My Life

Reader's Digest International - - Contents - BY ANNE ROUMANOFF

Child­hood chum: She knows your dark­est se­crets but then you know hers, so she keeps quiet. You hope that she’s for­got­ten a few things (first cig­a­rette, first kiss, first time you got sloshed). The big prob­lem? She’s in no doubt about your age.

Girl­friend with chil­dren: You in­vite her to come over with her off­spring, “so that the kids can play.” Then you tell them, “Come on kids, play nicely to­gether.” But the chil­dren of our friends are rarely friends with our chil­dren.

Sin­gle girl­friend: Don’t pick one who’s too pretty, un­less you’re a real risk-taker. When you in­tro­duce her to your hus­band, men­tion her tricky per­son­al­ity and pu­ru­lent eczema. Divorced girl­friend: Of­ten down in the dumps, but al­ways up for go­ing to the movies.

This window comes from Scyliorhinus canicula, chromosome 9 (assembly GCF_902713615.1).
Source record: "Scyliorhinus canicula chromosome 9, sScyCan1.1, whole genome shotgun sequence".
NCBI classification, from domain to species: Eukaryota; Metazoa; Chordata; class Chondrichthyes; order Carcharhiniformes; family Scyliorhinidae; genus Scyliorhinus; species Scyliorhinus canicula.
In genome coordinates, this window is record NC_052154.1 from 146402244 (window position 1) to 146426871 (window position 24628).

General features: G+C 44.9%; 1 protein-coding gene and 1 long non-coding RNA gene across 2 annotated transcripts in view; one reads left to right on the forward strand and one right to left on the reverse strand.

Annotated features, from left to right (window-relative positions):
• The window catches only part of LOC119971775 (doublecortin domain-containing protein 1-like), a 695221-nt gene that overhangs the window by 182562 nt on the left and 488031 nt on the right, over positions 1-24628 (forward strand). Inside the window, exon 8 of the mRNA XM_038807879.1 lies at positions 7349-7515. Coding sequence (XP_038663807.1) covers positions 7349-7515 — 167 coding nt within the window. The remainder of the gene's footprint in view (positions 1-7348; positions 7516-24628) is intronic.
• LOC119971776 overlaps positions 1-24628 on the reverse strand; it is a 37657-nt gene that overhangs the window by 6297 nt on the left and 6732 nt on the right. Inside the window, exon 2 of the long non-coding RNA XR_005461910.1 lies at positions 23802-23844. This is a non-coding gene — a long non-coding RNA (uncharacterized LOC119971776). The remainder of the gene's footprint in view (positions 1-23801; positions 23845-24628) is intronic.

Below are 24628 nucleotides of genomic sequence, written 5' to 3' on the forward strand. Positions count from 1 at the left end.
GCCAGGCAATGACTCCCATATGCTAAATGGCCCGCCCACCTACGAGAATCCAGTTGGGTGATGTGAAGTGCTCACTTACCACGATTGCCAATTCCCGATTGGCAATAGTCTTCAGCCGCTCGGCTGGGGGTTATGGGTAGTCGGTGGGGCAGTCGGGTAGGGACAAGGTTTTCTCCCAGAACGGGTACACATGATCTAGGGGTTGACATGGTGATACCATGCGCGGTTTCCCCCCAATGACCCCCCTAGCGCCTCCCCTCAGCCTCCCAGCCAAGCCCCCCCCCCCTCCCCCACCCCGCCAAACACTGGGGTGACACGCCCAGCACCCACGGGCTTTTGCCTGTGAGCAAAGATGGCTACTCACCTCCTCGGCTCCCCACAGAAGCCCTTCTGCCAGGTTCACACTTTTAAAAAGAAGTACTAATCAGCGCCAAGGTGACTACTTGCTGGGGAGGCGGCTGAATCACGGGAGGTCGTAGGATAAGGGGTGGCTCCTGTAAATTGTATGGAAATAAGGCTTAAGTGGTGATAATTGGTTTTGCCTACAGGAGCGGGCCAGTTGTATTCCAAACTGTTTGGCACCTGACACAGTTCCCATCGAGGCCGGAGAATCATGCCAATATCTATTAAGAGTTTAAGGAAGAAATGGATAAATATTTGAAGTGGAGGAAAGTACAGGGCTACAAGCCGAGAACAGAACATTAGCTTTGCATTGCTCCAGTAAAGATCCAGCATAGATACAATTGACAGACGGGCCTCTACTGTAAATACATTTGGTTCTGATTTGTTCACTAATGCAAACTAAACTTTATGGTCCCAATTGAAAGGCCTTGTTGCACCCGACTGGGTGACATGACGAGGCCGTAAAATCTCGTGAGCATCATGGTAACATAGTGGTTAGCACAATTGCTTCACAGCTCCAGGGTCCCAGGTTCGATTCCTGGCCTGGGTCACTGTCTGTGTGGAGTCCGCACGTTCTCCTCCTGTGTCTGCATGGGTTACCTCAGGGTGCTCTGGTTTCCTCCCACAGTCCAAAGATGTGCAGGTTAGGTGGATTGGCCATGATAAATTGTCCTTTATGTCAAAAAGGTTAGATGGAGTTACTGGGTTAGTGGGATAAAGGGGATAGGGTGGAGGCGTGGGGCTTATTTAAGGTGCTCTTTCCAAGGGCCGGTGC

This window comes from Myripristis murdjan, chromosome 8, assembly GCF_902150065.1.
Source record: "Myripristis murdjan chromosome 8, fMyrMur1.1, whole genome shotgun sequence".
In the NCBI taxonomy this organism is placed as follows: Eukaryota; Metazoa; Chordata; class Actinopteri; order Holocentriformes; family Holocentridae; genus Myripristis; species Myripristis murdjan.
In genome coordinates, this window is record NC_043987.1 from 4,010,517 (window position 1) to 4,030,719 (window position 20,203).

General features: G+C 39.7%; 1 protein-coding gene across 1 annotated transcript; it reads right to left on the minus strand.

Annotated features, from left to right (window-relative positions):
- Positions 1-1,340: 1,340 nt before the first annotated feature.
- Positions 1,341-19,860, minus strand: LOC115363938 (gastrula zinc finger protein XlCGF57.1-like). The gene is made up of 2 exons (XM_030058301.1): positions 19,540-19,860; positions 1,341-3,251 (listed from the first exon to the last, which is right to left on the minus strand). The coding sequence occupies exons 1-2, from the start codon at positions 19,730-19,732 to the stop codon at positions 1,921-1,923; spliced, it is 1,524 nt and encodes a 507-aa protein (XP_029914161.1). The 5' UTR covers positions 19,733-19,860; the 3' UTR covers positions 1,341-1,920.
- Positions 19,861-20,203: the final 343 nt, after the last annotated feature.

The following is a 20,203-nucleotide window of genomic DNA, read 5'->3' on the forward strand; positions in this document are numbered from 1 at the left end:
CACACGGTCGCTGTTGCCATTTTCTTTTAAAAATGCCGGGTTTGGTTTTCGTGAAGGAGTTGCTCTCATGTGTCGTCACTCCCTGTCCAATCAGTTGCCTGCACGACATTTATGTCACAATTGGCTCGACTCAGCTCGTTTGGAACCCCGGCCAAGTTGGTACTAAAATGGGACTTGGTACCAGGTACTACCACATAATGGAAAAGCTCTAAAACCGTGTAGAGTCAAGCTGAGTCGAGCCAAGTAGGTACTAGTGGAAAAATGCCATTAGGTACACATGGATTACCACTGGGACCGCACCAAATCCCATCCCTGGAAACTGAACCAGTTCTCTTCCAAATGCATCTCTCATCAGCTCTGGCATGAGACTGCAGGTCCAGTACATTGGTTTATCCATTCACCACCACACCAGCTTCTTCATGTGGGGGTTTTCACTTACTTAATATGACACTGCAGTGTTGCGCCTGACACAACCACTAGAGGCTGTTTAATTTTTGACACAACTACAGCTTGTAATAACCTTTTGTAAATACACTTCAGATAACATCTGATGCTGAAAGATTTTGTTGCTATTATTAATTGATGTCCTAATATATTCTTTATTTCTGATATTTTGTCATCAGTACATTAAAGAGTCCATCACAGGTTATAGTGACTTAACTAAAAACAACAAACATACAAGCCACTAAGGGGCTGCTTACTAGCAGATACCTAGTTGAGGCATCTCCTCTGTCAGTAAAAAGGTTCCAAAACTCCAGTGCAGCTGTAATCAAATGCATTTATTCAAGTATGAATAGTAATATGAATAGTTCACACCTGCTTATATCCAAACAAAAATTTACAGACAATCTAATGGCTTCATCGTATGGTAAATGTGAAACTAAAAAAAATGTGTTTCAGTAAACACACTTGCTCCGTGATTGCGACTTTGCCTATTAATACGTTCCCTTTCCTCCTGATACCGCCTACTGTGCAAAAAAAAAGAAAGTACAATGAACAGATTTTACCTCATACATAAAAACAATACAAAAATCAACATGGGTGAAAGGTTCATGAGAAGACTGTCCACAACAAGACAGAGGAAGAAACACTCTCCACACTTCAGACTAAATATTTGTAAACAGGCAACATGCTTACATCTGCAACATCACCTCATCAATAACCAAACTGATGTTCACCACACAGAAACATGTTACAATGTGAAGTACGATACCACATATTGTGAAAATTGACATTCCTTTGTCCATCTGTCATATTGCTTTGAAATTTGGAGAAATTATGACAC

Face­book friend: The kind of friend you can un­friend in a sin­gle click, who never for­gets your birth­day and who posts fas­ci­nat­ing com­ments on your wall like, “You’re off on hol­i­day? Some peo­ple have all the luck!”

Friend from work: When you see her away from the of­fice, it feels like you’re still at work. Never, ever tell her your salary, even at three in the morn­ing when you’re soz­zled.

Long lost girl­friend: When you’re re­united you sud­denly re­mem­ber why you stopped see­ing her. You’ve noth­ing more to say to each other.

Cou­ple friends: When they split up, if you take sides, you lose a friend. If you say, “Well done! He/she’s a monster,” when they get back to­gether, you lose two friends.

Old friend: Only ap­plies to men. Women are more tact­fully re­ferred to as “a friend from child­hood.”

ANNE ROUMANOFF

is a well­known French hu­morist.

She lives in Paris.

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